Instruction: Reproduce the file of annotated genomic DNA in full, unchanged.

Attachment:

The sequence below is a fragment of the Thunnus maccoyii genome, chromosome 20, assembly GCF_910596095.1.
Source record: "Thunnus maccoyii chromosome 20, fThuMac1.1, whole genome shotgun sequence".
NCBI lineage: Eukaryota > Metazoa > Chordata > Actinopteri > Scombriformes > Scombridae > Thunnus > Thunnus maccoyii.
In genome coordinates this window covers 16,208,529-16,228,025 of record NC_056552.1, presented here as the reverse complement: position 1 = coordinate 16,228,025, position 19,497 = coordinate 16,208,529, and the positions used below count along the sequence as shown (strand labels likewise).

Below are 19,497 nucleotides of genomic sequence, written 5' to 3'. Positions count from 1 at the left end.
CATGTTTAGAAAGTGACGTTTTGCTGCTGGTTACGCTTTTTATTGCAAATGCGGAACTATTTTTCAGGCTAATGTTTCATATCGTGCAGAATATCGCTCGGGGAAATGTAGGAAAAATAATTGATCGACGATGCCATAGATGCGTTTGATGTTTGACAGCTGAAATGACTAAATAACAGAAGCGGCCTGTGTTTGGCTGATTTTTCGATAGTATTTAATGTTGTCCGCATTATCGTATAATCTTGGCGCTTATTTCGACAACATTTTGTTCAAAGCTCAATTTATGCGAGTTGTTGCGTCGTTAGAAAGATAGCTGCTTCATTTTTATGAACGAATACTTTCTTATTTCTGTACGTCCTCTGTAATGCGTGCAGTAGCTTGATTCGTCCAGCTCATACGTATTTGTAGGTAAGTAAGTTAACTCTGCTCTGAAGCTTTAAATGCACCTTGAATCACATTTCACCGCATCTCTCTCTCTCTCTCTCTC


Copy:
The sequence below is a fragment of the Thunnus maccoyii genome, chromosome 20, assembly GCF_910596095.1.
Source record: "Thunnus maccoyii chromosome 20, fThuMac1.1, whole genome shotgun sequence".
NCBI lineage: Eukaryota > Metazoa > Chordata > Actinopteri > Scombriformes > Scombridae > Thunnus > Thunnus maccoyii.
In genome coordinates this window covers 16,208,529-16,228,025 of record NC_056552.1, presented here as the reverse complement: position 1 = coordinate 16,228,025, position 19,497 = coordinate 16,208,529, and the positions used below count along the sequence as shown (strand labels likewise).

Below are 19,497 nucleotides of genomic sequence, written 5' to 3'. Positions count from 1 at the left end.
CATGTTTAGAAAGTGACGTTTTGCTGCTGGTTACGCTTTTTATTGCAAATGCGGAACTATTTTTCAGGCTAATGTTTCATATCGTGCAGAATATCGCTCGGGGAAATGTAGGAAAAATAATTGATCGACGATGCCATAGATGCGTTTGATGTTTGACAGCTGAAATGACTAAATAACAGAAGCGGCCTGTGTTTGGCTGATTTTTCGATAGTATTTAATGTTGTCCGCATTATCGTATAATCTTGGCGCTTATTTCGACAACATTTTGTTCAAAGCTCAATTTATGCGAGTTGTTGCGTCGTTAGAAAGATAGCTGCTTCATTTTTATGAACGAATACTTTCTTATTTCTGTACGTCCTCTGTAATGCGTGCAGTAGCTTGATTCGTCCAGCTCATACGTATTTGTAGGTAAGTAAGTTAACTCTGCTCTGAAGCTTTAAATGCACCTTGAATCACATTTCACCGCATCTCTCTCTCTCTCTCTCTC